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Miocic vs Cormier: UFC 226 Money Line Odds and Predictions

Daniel Cormier(20-1-0) @ Stipe Miocic(18-2)

  • Where: T-Mobile Arena. Paradise, Nevada
  • When: July 7, 2018 6:00 pm EST
  • Moneyline: Miocic (-265) vs Cormier (+205)

On this July 4th weekend, let’s declare our independence from MMA main-event hype.

Sure, this Saturday’s UFC 226 in Nevada promises an interesting capper. Heavyweight champ Stipe Miocic will take on Light-Heavyweight title-holder Daniel Cormier in a match that only looks lopsided when measured with tape.

But sometimes, the best betting value is found further down the board. The money lines are moving for multiple bouts including Max Holloway vs Brian Ortega, a match in which gamblers may be trusting an unbeaten record more than their eyes.

We’ll kick off by previewing the featured match as usual. But several mid-card matches deserve just as much space this time around, including an intriguing Women’s Strawweight match hidden early in the gala.

UFC 226 Main Event: Miocic (-265) vs Cormier (+205)

If this match were a WWE bout, the announcer would say that Light-Heavyweight champion Daniel Cormier has to stay away from Heavyweight champ Stipe Miocic, “who is 7 feet tall and scares 400 pounds to death!”

But the UFC has billed the heavy, brutish Miocic at a modest 6’4” and 246 lbs. It’s the smaller Cormier whose billed height is thought to be inflated at 5 feet and 11 inches.

Maybe it’s not Giant Baba vs a Luchador. But the bout certainly has the bookends of a physical mismatch. Miocic will have at least a 5-inch height advantage, an 8-inch reach advantage, and a significant weight and power advantage.

The Heavyweight champ hasn’t yet defended the belt against a master wrestler. Cormier can grapple with the best in MMA, prompting some handicappers to call this a potential upset.

But the smaller fighter has not been keen on takedowns recently, preferring to spar and parry with jabs and leading punches. If Cormier chooses to keep his distance, his relatively tame kicks will not likely hurt the larger champion. If he tries to use his superior grappling skills, the size disadvantage could spell doom.

Miocic is a low-risk money line bet at 1 or 2 units. But I’m also feeling the over (3 and ½ rounds) due to Cormier’s tendency to back off when in trouble.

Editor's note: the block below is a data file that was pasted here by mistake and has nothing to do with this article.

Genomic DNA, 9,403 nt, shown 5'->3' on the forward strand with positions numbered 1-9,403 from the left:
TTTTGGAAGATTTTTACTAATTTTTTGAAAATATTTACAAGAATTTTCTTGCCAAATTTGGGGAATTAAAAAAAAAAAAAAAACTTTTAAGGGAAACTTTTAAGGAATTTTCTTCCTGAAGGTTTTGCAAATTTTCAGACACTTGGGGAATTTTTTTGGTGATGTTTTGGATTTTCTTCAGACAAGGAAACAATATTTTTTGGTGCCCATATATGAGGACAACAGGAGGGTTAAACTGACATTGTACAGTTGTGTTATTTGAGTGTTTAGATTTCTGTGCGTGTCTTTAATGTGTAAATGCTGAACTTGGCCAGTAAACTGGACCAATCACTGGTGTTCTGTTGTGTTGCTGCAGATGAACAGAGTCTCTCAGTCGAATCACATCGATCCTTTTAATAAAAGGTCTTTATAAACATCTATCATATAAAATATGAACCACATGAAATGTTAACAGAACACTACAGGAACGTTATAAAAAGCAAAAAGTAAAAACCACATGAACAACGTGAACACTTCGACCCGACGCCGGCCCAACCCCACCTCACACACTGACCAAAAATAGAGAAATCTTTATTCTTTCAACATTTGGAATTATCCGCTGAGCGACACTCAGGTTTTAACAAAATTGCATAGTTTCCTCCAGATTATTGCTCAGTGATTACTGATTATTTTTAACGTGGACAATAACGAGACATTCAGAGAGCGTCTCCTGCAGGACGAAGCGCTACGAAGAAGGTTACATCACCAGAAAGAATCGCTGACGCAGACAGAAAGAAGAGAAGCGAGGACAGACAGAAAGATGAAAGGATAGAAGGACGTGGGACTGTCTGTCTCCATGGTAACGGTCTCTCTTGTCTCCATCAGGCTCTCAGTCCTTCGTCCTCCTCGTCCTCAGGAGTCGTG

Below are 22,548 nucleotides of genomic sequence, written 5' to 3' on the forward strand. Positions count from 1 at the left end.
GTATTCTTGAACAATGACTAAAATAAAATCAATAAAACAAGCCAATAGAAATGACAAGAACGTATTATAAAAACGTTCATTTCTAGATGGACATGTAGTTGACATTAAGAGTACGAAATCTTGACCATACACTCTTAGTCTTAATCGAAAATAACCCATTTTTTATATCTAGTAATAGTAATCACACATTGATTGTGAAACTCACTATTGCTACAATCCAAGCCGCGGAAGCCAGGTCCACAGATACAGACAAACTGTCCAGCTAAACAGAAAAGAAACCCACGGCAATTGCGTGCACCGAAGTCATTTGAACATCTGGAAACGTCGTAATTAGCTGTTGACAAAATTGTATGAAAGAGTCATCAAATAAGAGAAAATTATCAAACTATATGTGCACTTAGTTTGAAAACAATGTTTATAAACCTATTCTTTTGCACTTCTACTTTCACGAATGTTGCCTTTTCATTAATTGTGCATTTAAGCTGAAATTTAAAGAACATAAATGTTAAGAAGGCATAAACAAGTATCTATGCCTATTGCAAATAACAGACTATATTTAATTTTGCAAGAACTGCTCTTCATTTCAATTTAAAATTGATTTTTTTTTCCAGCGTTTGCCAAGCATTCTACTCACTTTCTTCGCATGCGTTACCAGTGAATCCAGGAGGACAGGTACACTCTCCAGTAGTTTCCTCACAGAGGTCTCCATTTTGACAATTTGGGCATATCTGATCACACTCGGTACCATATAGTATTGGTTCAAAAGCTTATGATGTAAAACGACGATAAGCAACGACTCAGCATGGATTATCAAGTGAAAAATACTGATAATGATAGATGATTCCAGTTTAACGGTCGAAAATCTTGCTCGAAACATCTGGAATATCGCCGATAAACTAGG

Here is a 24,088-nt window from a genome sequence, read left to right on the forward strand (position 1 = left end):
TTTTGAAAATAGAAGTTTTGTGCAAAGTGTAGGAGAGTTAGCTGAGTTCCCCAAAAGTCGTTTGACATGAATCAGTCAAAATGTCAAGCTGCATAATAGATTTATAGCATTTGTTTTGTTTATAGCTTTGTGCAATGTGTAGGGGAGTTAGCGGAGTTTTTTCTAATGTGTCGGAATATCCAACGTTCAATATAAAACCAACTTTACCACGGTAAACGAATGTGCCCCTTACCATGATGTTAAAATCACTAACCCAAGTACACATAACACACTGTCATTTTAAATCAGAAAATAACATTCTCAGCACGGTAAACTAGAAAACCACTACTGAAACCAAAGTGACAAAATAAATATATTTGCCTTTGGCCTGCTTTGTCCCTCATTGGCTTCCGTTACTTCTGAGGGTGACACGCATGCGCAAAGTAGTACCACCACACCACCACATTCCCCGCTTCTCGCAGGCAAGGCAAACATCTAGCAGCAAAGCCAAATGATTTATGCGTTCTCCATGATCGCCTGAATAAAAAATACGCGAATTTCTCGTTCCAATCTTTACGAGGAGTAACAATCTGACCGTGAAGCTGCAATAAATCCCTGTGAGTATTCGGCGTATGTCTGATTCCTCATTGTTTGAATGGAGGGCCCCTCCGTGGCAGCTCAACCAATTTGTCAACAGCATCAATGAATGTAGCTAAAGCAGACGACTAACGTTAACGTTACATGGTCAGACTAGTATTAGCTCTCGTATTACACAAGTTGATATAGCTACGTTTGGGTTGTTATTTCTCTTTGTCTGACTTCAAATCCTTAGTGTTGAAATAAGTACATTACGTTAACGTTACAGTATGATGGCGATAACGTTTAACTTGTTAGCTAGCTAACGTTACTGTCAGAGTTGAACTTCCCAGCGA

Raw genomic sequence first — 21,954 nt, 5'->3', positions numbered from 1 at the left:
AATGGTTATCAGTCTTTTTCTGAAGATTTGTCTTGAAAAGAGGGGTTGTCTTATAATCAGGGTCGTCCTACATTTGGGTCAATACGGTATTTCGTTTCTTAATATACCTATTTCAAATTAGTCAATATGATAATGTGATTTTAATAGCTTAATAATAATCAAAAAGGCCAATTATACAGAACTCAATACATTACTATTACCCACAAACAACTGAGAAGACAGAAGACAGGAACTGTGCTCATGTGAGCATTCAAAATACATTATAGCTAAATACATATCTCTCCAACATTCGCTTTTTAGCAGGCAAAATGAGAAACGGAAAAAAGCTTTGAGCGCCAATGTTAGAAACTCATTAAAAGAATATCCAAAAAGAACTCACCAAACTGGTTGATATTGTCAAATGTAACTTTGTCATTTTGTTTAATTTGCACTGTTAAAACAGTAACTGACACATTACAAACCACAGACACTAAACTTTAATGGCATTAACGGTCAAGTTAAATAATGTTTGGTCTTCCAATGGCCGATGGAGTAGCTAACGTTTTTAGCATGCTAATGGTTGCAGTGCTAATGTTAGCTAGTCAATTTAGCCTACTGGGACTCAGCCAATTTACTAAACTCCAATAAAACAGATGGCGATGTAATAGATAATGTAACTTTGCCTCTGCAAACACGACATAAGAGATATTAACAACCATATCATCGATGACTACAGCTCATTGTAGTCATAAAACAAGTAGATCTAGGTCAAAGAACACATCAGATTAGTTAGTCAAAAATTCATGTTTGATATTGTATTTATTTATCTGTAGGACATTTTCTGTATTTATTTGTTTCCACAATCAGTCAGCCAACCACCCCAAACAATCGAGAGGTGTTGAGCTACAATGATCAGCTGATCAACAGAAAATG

Max Holloway (-150) vs Brian Ortega (+125)

This line has been moving with the betting action. Holloway opened as close to a -200 favorite at some sportsbooks. Bettors like Ortega’s takedown defense and his simple efficient style against Holloway’s less-consistent record. Ortega has never lost a UFC fight, going a perfect 13-0 to date.

But betting against the public has never been sweeter. Holloway has a good chin, plenty of experience and far-superior mat wrestling skills. If he can avoid mistakes and parry any flurries by the upstart #1 contender, then bookies will be proven correct in their original assessment.

Considering the direction the odds are moving in, the best strategy here may be to wait until Friday or early Saturday and then bet on Holloway to win or by-decision at the highest payoff possible.

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Michael Chiesa (-150) vs Anthony Pettis (+130)

This bout will feature a classic clash of styles. Chiesa is a mediocre striker who isn’t a master on takedowns, but he knows how to corner an opponent and drive him into vulnerable positions with flurries and overhead strikes.

Once a fighter goes to the mat against Chiesa it’s usually all she wrote. 10 of Maverick’s 14 wins have come via submission holds.

Can Pettis, a talented striker who has lost 7 of 27 fights, stay on his feet long enough to carry the night in Nevada?

Possibly. The Lightweight veteran is a fearsome striker and knows how to wage a patient battle in the octagon. His legs are dangerous, and Chiesa may find that Pettis’ mat defense is stronger than others he has faced in UFC.

But Pettis has an Achilles Heel in that his strikes are not powerful enough to hurt Chiesa with a single punch or combination. He must get inside and throw several accurate punches at once or dance, prance and look to land kicks to the head. Pettis can’t avoid close proximity if he wants a KO, and it’s hard to win a decision when you must fight defensively to avoid being tapped-out.

I’m all-in for Chiesa on the money line or a submission-prop.

Jamie Moyle (-200) vs Emily Whitmire (+170)

2 exciting distaff Strawweights collide on a card otherwise dominated by male competitors. Moyle is the favorite, a spunky fighter with a diverse skill-set and excellent defensive skills. Moyle has fought 7 times as an amateur and 6 times as a professional without once getting knocked out or beaten by submission. It’s almost a given that she will last the duration of 3 rounds.

But that doesn’t mean Whitmire can’t pull off an upset.

The 27 year old lost to a vicious armbar from Gillian Robertson in her most recent bout, but the pair were roommates in training. Whitmire admits to having felt awkward going into the tussle and perhaps losing focus.

The Oregonian is more dangerous on the mat than Moyle, and while her defense against holds isn’t great, her opponent is essentially an amateur kickboxer who poses little threat of a KO or submission.

I’m liking Whitmire’s odds as well as her moxie. She can rough-up the finesse-oriented Moyle and win the fight in 3 different potential ways. Take “Spitfire” on the money line.

Kurt BoyerThis article was written by Kurt Boyer

A freelance sportswriter from Missouri, Kurt has covered court, gridiron, rink and ring for 10+ years. He muses about High School football on social media as The Gridiron Geek.

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